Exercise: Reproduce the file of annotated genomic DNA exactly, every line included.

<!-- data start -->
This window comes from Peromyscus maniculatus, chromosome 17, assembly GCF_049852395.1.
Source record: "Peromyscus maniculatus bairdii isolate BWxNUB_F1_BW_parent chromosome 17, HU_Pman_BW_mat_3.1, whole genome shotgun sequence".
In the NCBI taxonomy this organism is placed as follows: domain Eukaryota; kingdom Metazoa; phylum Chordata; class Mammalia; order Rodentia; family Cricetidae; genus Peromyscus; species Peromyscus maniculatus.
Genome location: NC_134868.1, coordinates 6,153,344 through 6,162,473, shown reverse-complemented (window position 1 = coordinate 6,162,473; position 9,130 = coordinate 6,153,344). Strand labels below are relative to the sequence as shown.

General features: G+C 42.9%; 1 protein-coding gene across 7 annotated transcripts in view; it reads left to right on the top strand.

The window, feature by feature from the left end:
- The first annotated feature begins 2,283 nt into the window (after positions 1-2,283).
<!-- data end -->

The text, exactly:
This window comes from Peromyscus maniculatus, chromosome 17, assembly GCF_049852395.1.
Source record: "Peromyscus maniculatus bairdii isolate BWxNUB_F1_BW_parent chromosome 17, HU_Pman_BW_mat_3.1, whole genome shotgun sequence".
In the NCBI taxonomy this organism is placed as follows: domain Eukaryota; kingdom Metazoa; phylum Chordata; class Mammalia; order Rodentia; family Cricetidae; genus Peromyscus; species Peromyscus maniculatus.
Genome location: NC_134868.1, coordinates 6,153,344 through 6,162,473, shown reverse-complemented (window position 1 = coordinate 6,162,473; position 9,130 = coordinate 6,153,344). Strand labels below are relative to the sequence as shown.

General features: G+C 42.9%; 1 protein-coding gene across 7 annotated transcripts in view; it reads left to right on the top strand.

The window, feature by feature from the left end:
- The first annotated feature begins 2,283 nt into the window (after positions 1-2,283).